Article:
For a country so blessed with vast human and natural resources, Nigeria, I would argue, has been so unfortunate, so ruined, so ill-fated, and so despondent. For the past 59 years, the country has had to deal with comedians who found political or military power bequeathed to them either through sheer luck or through collusion with ethnic champions or through a flawed electoral process. Nevertheless, beyond poverty of ideas by military and political leaders, the problems the nation faced over the years and is still facing today have persisted because of a weak civil society, spineless labour and student union leadership, and a corrupt environment in which previously outspoken men and women compromised their moral strength through acceptance of monetary and non-financial incentives.
To reinvent a new Nigeria, we must ask some uncomfortable questions and answer them forthrightly. Why has Nigeria turned into a country where nothing works? Why do citizens accept poor leadership standards today on the basis that present leaders are fractionally better than previous leaders? Why do many people commit heinous crimes as a way to survive current economic hardships? Why do people frequently bang the drums of war rather than advocate dialogue in a fractured country? Why are political leaders so absorbed with enhancing their own welfare rather than find ways to improve the wellbeing of citizens?
The rapid disintegration of Nigeria can be halted if there is political will by leaders, a sense of national unity by all citizens and, above all, a discontinuation of the current culture of entitlement that has seen people from one part of the country lay audacious and unfounded claims to land and property that belong to people in other parts of the country. Those kinds of assertions are provocative, unhelpful, and must be resisted vigorously. You cannot manufacture a new Nigeria in the prevailing environment of injustice in which some people possess a troubling mindset that seeks to deprive people of their historical lands.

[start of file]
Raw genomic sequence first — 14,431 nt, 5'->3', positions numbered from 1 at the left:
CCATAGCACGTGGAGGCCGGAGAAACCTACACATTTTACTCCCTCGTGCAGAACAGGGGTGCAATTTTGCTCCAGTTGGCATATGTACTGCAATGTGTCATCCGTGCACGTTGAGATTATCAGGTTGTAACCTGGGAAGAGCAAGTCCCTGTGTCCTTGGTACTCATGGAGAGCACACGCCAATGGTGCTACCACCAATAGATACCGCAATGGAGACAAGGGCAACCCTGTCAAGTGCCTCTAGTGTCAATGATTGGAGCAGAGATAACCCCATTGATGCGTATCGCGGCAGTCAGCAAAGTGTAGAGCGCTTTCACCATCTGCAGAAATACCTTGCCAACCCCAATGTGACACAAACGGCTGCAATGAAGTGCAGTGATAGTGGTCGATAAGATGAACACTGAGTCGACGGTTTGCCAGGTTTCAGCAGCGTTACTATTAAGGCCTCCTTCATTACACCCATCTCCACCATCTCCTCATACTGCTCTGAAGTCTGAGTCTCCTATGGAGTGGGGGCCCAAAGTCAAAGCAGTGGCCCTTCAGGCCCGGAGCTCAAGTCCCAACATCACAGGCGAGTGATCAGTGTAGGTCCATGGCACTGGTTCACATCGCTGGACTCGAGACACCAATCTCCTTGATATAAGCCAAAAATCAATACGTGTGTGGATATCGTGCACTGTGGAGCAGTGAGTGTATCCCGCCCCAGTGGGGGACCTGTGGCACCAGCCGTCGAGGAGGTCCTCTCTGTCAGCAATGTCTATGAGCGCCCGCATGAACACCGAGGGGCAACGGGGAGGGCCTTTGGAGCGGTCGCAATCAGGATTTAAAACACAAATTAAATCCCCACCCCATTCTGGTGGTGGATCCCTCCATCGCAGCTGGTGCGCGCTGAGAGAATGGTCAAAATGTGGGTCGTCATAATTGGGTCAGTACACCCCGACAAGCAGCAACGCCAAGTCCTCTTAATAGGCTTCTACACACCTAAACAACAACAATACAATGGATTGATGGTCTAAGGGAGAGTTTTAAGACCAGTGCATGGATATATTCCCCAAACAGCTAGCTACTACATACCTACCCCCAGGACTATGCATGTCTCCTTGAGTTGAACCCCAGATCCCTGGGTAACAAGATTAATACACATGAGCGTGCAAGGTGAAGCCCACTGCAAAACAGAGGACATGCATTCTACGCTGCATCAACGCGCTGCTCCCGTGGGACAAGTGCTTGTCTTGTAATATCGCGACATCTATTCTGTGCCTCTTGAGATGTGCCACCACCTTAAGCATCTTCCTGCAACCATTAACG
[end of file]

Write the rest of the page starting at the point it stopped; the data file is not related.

There is something worrying about Nigeria, its political leaders, the spineless citizens, and the way people do things in general. You see people drive on bad roads and all they do is grumble, yell at themselves, blame their fate for making them Nigerian citizens, and swear on political leaders who do not hear a word of their complaints. In the end, despite the frustrations, the complainants remain in their condition. We live in a weird society in which everyone observes silently as money allocated for major federal projects is hijacked or misused or redirected into the private bank accounts of politicians. No one says anything but everyone continues to suffer in silence.
We must learn to hold the government and public officials accountable. Nothing gets done in a country of cowards. It is illusory for citizens to live on hope and expect their wishes to turn into reality or to expect a mystical messiah to drop from heaven to solve the country’s problems. None of them will ever happen.
A reader’s reaction
Re: Is Nigeria a democracy?
Levi, my dear, we shall get there sometime and, perhaps, overtake these cited democracies, by the grace of God. Hold it. If you look at South Africa, India and Australia, as you rightly pointed out, there were times they experimented like we are doing now.
If you talk of ethnic domination, it is because of the leadership we have. That observation will equally go with time. At least, we can congratulate ourselves that we have successfully had an unbroken democratic dispensation from 1999 till 2019. This is hope, assuring that we shall all get there.
– Livy Onyenegecha, Ibeku Okwuatu, Aboh Mbaise, Imo State